• [0035]
    FIGS. 6( a) and 6(b) are schematic views each for illustrating a constitutional embodiment of a fuel cell configured to include a heat transfer member for suppressing condensation of the combustible-gas sensor (hydrogen sensor) in Embodiment 2 of the present invention.
  • [0036]
    FIG. 7 is a schematic view for illustrating a constitutional embodiment of a fuel cell configured to include a water constitute portion for suppressing condensation of the combustible-gas sensor (hydrogen sensor) in Embodiment 2 of the present invention.
  • [0037]
    FIG. 8 is a schematic view for illustrating a general arrangement of a fuel cell system in Embodiment 3 of the present invention.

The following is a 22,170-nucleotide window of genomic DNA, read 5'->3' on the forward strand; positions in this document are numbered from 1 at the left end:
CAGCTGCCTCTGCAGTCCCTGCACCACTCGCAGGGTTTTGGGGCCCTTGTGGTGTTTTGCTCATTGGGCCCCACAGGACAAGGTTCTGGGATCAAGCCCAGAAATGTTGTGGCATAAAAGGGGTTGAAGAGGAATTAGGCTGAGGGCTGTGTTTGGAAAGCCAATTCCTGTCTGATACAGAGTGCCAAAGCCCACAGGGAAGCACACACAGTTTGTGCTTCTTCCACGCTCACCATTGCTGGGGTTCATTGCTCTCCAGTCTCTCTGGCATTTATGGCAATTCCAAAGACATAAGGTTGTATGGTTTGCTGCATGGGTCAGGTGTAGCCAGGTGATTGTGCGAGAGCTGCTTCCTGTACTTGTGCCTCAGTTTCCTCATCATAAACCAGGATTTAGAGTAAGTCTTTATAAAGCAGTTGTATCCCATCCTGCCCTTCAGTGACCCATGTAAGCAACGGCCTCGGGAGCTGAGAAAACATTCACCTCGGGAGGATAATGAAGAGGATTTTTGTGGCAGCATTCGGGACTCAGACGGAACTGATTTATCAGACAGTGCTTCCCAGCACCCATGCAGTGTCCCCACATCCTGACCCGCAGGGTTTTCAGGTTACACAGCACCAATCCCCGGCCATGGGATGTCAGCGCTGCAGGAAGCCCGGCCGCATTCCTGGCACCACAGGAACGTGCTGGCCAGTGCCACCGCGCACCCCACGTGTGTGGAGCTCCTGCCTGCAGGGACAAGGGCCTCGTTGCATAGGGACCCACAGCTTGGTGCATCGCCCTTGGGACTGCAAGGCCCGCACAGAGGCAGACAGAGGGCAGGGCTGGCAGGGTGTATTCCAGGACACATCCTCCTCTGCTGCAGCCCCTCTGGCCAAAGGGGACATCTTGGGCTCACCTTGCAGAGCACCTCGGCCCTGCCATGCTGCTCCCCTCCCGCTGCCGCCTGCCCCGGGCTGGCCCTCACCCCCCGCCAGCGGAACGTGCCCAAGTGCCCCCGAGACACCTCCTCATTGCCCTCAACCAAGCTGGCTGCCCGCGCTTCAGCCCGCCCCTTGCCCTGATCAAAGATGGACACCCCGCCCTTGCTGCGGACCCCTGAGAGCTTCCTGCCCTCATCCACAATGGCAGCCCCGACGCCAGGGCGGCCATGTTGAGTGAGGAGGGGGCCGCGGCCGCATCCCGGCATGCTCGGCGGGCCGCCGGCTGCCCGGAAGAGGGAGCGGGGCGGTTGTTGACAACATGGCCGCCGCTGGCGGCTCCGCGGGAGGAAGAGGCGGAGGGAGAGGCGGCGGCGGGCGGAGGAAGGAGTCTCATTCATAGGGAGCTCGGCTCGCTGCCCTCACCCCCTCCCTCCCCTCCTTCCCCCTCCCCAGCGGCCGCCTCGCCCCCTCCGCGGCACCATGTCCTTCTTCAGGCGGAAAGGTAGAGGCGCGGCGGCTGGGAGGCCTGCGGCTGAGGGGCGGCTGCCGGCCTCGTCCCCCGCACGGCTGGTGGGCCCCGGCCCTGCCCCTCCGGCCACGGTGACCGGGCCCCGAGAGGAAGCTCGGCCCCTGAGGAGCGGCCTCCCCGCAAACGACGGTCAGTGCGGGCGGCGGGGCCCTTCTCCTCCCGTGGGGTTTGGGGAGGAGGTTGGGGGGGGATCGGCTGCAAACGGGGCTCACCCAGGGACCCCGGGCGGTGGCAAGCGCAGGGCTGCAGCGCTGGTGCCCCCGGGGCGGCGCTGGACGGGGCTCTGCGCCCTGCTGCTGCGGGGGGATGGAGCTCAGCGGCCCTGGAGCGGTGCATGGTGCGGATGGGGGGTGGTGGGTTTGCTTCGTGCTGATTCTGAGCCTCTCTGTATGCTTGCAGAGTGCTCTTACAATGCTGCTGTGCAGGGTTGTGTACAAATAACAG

• [0038]
    FIG. 9 is a flow chart for illustrating an abnormality detecting method using an abnormality detecting device in Embodiment 3 of the present invention.
  • DETAILED DESCRIPTION OF THE PREFERRED EMBODIMENTS
  • [0039]
    The present invention will be described more specifically with reference to the drawings.
  • Embodiment 1
  • [0040]
    In Embodiment 1, a combustible-gas sensor of a contact burning (catalyst combustion) type to which the present invention is applied will be described.
  • [0041]
    FIG. 1 shows a detecting circuit of the contact burning type combustible-gas sensor in this embodiment.
  • [0042]
    Referring to FIG. 1, the combustible-gas sensor includes a constitute 1, a detector 2, a first fixed resistance 3, a second fixed resistance 4, an abnormality discriminating resistance 5, and a power source 6.
  • [0043]